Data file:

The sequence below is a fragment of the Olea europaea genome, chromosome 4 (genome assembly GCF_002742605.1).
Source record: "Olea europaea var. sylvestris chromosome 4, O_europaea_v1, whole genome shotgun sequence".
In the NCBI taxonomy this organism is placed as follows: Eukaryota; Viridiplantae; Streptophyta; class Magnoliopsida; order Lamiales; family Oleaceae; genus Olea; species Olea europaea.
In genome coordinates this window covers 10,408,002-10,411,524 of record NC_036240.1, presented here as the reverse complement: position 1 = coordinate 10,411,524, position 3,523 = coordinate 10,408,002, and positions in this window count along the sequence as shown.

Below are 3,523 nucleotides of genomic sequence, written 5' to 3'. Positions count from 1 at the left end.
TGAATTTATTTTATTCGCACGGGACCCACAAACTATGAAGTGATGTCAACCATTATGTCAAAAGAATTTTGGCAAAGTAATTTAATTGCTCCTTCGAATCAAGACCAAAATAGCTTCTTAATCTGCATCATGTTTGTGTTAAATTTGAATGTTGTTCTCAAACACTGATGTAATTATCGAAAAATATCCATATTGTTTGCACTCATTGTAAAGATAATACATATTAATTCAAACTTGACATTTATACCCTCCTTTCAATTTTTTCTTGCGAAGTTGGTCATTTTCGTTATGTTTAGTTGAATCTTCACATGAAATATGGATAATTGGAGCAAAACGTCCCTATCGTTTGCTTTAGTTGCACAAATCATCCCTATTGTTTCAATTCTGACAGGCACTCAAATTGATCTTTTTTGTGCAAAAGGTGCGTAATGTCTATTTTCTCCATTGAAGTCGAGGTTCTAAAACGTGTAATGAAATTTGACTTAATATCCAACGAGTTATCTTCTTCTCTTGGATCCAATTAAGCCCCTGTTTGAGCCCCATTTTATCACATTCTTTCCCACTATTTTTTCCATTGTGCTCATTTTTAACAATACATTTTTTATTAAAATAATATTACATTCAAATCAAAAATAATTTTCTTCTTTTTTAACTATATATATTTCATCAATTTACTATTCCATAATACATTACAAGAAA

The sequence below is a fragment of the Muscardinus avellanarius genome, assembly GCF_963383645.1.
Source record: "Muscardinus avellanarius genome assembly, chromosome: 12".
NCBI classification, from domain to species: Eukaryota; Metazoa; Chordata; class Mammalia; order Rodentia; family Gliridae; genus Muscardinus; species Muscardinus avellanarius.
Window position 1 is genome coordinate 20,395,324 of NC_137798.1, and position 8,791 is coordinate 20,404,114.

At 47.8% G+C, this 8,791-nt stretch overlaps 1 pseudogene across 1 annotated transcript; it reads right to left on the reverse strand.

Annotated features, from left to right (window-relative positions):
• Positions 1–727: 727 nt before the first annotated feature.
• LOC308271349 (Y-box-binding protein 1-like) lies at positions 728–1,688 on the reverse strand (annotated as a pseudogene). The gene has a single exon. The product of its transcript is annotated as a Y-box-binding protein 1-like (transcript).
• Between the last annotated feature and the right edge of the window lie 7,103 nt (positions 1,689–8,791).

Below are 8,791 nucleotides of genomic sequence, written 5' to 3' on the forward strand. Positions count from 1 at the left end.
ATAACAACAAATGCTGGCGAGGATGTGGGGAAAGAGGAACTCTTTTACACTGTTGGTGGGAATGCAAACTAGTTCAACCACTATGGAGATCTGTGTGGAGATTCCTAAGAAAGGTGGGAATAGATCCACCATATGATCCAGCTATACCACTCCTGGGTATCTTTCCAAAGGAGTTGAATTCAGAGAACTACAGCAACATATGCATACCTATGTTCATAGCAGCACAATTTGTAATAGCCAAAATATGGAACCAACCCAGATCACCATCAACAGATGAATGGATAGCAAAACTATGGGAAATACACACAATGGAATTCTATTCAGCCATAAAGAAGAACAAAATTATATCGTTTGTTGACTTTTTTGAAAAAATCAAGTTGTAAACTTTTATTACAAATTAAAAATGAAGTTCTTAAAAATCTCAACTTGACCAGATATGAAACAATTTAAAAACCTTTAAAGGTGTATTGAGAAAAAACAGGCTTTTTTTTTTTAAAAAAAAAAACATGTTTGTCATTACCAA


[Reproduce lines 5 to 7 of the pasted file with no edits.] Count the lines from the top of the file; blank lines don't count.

Below are 3,523 nucleotides of genomic sequence, written 5' to 3'. Positions count from 1 at the left end.
TGAATTTATTTTATTCGCACGGGACCCACAAACTATGAAGTGATGTCAACCATTATGTCAAAAGAATTTTGGCAAAGTAATTTAATTGCTCCTTCGAATCAAGACCAAAATAGCTTCTTAATCTGCATCATGTTTGTGTTAAATTTGAATGTTGTTCTCAAACACTGATGTAATTATCGAAAAATATCCATATTGTTTGCACTCATTGTAAAGATAATACATATTAATTCAAACTTGACATTTATACCCTCCTTTCAATTTTTTCTTGCGAAGTTGGTCATTTTCGTTATGTTTAGTTGAATCTTCACATGAAATATGGATAATTGGAGCAAAACGTCCCTATCGTTTGCTTTAGTTGCACAAATCATCCCTATTGTTTCAATTCTGACAGGCACTCAAATTGATCTTTTTTGTGCAAAAGGTGCGTAATGTCTATTTTCTCCATTGAAGTCGAGGTTCTAAAACGTGTAATGAAATTTGACTTAATATCCAACGAGTTATCTTCTTCTCTTGGATCCAATTAAGCCCCTGTTTGAGCCCCATTTTATCACATTCTTTCCCACTATTTTTTCCATTGTGCTCATTTTTAACAATACATTTTTTATTAAAATAATATTACATTCAAATCAAAAATAATTTTCTTCTTTTTTAACTATATATATTTCATCAATTTACTATTCCATAATACATTACAAGAAA

The sequence below is a fragment of the Muscardinus avellanarius genome, assembly GCF_963383645.1.